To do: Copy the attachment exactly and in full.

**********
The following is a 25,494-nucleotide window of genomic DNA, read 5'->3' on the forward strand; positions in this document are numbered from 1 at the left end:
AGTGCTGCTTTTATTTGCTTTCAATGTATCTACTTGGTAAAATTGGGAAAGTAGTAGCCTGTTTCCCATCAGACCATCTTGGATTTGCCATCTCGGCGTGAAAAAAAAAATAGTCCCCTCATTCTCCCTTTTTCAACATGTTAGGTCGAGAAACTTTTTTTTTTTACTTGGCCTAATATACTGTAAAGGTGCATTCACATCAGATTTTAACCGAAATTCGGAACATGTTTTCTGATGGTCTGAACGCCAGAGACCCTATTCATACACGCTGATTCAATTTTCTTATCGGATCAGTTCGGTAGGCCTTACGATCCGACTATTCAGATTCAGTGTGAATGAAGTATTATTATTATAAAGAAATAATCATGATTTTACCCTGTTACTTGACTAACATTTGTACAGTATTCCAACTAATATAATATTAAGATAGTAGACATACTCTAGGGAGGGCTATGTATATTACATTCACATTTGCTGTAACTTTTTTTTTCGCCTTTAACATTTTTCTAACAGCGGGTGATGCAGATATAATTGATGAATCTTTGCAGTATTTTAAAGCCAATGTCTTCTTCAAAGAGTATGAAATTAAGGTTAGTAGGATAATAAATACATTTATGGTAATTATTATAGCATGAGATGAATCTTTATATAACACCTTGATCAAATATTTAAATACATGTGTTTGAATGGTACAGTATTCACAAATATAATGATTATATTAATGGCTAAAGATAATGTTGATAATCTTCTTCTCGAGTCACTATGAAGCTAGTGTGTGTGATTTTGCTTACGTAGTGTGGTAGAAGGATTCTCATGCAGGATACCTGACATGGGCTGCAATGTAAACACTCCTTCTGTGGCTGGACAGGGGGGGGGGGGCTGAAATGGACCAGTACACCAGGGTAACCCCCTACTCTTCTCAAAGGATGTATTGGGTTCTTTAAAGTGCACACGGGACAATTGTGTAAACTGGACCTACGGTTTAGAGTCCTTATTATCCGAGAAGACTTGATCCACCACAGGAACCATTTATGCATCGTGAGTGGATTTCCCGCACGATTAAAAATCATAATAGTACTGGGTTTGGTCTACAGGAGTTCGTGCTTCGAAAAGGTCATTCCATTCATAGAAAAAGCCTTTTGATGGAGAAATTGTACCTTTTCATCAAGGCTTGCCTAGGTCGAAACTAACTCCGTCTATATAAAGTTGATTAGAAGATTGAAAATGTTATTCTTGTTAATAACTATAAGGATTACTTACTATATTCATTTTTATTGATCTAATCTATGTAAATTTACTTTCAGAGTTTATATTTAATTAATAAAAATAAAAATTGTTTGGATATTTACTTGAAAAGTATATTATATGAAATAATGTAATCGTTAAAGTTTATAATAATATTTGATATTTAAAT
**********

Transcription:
The following is a 25,494-nucleotide window of genomic DNA, read 5'->3' on the forward strand; positions in this document are numbered from 1 at the left end:
AGTGCTGCTTTTATTTGCTTTCAATGTATCTACTTGGTAAAATTGGGAAAGTAGTAGCCTGTTTCCCATCAGACCATCTTGGATTTGCCATCTCGGCGTGAAAAAAAAAATAGTCCCCTCATTCTCCCTTTTTCAACATGTTAGGTCGAGAAACTTTTTTTTTTTACTTGGCCTAATATACTGTAAAGGTGCATTCACATCAGATTTTAACCGAAATTCGGAACATGTTTTCTGATGGTCTGAACGCCAGAGACCCTATTCATACACGCTGATTCAATTTTCTTATCGGATCAGTTCGGTAGGCCTTACGATCCGACTATTCAGATTCAGTGTGAATGAAGTATTATTATTATAAAGAAATAATCATGATTTTACCCTGTTACTTGACTAACATTTGTACAGTATTCCAACTAATATAATATTAAGATAGTAGACATACTCTAGGGAGGGCTATGTATATTACATTCACATTTGCTGTAACTTTTTTTTTCGCCTTTAACATTTTTCTAACAGCGGGTGATGCAGATATAATTGATGAATCTTTGCAGTATTTTAAAGCCAATGTCTTCTTCAAAGAGTATGAAATTAAGGTTAGTAGGATAATAAATACATTTATGGTAATTATTATAGCATGAGATGAATCTTTATATAACACCTTGATCAAATATTTAAATACATGTGTTTGAATGGTACAGTATTCACAAATATAATGATTATATTAATGGCTAAAGATAATGTTGATAATCTTCTTCTCGAGTCACTATGAAGCTAGTGTGTGTGATTTTGCTTACGTAGTGTGGTAGAAGGATTCTCATGCAGGATACCTGACATGGGCTGCAATGTAAACACTCCTTCTGTGGCTGGACAGGGGGGGGGGGGCTGAAATGGACCAGTACACCAGGGTAACCCCCTACTCTTCTCAAAGGATGTATTGGGTTCTTTAAAGTGCACACGGGACAATTGTGTAAACTGGACCTACGGTTTAGAGTCCTTATTATCCGAGAAGACTTGATCCACCACAGGAACCATTTATGCATCGTGAGTGGATTTCCCGCACGATTAAAAATCATAATAGTACTGGGTTTGGTCTACAGGAGTTCGTGCTTCGAAAAGGTCATTCCATTCATAGAAAAAGCCTTTTGATGGAGAAATTGTACCTTTTCATCAAGGCTTGCCTAGGTCGAAACTAACTCCGTCTATATAAAGTTGATTAGAAGATTGAAAATGTTATTCTTGTTAATAACTATAAGGATTACTTACTATATTCATTTTTATTGATCTAATCTATGTAAATTTACTTTCAGAGTTTATATTTAATTAATAAAAATAAAAATTGTTTGGATATTTACTTGAAAAGTATATTATATGAAATAATGTAATCGTTAAAGTTTATAATAATATTTGATATTTAAAT